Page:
Something beyond this is needed, then, if only to keep the royalties flowing. The language of awe, cosmic purposes, ultimate ends, and supreme Answers is just the thing, as it concerns itself not merely with interesting (if exaggerated) objects that stand over and against us as mere ideas, but the encounter with things qua things; it is precisely what modern man, in his secular, technocratic and bureaucratic detachment, quietly pines for and obsesses over. A sighting of a new particle, or an anomaly in the distribution of space dust, or speculations on the evolution of language (or any other human activity imaginable), can now not only be expressed in overblown terms, but with ecstatic and revelatory airs that attack the pleasure centers of belief. Of course it then becomes necessary to preserve the nominal connection with “science”, to weld this form of liberation to the old yoke–to confine the effect to that which science “has admitted beforehand as an object possible for science”. The fire of the ecstatic, once conjured up, must be frozen solid.

But while nihilistic awe may be worthwhile from an economic point of view as a sop for the confused souls, abundant in our time, who both wholly accept science as a salvation yet bemoan the emptiness its manner of thought creates (without connecting the two), there is surely more to the phenomenon than that. It’s hard to believe that every editorial decision made by even the most shameless popular science author is wholly due to such cool calculation. In fact many of them must be true believers, who honestly derive from their own experiences with science that very awe they wish to convey–yet they will then be driven by their prior ideological commitments to rationalize that emotion, to fit it within the framework of theory and idea.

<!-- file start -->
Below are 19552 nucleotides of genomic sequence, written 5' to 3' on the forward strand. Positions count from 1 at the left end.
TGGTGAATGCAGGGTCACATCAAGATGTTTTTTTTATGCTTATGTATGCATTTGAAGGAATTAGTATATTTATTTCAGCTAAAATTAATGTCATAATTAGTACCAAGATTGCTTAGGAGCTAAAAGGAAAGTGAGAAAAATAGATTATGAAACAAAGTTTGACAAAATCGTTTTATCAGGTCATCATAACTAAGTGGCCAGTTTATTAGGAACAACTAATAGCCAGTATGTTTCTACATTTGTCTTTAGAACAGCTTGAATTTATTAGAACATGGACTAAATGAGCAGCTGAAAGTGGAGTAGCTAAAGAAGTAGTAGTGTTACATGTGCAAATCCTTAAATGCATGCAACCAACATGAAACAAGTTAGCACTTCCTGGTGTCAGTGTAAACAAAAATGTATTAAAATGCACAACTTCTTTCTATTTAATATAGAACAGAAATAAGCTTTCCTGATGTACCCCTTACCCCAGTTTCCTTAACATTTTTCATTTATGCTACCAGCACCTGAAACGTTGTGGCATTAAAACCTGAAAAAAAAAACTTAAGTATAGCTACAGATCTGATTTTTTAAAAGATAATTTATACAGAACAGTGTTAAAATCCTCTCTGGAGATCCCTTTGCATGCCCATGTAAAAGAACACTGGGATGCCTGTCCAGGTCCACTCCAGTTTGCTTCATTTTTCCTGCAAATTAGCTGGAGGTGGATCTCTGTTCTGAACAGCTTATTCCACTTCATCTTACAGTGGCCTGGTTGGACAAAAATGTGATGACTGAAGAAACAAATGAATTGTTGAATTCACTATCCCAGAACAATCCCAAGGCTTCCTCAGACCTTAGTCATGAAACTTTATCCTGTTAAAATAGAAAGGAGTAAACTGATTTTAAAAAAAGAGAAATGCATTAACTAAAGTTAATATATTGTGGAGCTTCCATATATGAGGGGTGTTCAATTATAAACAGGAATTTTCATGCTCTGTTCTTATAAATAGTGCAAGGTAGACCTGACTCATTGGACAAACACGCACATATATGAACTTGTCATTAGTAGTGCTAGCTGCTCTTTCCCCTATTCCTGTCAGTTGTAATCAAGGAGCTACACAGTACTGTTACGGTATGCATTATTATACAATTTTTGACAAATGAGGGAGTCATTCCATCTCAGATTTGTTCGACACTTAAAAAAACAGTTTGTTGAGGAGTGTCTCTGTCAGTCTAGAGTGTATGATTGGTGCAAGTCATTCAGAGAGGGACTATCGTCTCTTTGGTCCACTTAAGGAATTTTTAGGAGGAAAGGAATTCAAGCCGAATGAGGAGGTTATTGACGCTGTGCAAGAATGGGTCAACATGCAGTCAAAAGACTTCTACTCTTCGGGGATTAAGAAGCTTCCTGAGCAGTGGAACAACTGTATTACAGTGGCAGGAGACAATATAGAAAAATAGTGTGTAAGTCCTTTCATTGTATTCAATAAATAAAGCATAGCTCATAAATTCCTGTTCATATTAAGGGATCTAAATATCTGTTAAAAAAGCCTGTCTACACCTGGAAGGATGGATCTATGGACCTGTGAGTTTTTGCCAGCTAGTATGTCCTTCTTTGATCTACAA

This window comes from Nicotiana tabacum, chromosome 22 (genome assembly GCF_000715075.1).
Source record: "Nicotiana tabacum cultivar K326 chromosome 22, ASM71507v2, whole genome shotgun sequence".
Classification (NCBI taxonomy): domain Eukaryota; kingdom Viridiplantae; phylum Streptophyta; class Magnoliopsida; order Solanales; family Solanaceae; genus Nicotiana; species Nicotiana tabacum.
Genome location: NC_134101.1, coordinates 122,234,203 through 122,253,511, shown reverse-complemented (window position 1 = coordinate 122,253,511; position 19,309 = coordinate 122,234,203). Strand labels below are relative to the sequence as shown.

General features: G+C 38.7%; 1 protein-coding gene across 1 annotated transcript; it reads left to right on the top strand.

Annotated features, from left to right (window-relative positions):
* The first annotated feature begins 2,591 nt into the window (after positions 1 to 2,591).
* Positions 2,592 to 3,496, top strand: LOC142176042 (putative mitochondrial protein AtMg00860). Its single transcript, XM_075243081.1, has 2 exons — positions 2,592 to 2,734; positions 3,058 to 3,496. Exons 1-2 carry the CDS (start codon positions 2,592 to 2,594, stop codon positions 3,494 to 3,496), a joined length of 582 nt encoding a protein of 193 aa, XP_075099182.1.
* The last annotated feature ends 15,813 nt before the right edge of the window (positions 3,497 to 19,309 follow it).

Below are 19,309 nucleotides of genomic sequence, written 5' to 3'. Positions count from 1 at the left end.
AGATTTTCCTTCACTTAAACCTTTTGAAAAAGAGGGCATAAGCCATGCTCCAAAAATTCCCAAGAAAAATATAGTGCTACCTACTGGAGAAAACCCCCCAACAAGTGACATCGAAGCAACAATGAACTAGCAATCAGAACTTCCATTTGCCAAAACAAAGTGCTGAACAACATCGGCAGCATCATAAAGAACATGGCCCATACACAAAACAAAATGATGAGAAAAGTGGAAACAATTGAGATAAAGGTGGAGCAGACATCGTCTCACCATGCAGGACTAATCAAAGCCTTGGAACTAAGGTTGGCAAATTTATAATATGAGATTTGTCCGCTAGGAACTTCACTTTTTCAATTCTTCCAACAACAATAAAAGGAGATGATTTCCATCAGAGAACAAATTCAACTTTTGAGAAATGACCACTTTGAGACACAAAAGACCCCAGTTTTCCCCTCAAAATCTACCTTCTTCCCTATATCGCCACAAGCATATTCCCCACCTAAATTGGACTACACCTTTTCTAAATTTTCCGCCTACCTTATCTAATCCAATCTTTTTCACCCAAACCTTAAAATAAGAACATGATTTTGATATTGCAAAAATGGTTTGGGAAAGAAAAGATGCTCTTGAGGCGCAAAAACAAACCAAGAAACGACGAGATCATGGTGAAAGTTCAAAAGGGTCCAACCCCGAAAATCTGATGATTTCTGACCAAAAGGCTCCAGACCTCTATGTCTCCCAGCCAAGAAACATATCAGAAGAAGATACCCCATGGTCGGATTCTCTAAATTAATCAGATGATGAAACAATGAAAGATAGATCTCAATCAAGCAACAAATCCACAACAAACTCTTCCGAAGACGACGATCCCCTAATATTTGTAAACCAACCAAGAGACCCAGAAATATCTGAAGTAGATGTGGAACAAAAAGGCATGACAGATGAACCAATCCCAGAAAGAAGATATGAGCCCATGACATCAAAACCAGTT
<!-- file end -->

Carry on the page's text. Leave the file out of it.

At what point does this attitude become scientism, which may be described best as “religiosity by other means”? Different authors negotiate the territory differently, but there are abundant examples that the line is now routinely crossed. Sagan already trod perilously close–while the “New Atheists”, with their fervid rejection of traditional religion and equally fervid embrace of standard scientific materialism, show a willfully dogmatic, if not religious bent. Popularizer-scientists such as Neil deGrasse Tyson, Michio Kaku, Ray Kurzweil, and Brian Greene offer at turns rapturous tales of a destiny in space, spectacular phase-changes in consciousness through technology, limitless wonders and magic through soon-to-appear innovations, or a realm beyond all perception (or experimental detection) in which higher dimensions and vibrating strings act out inexplicable yet “beautiful” eternal principles.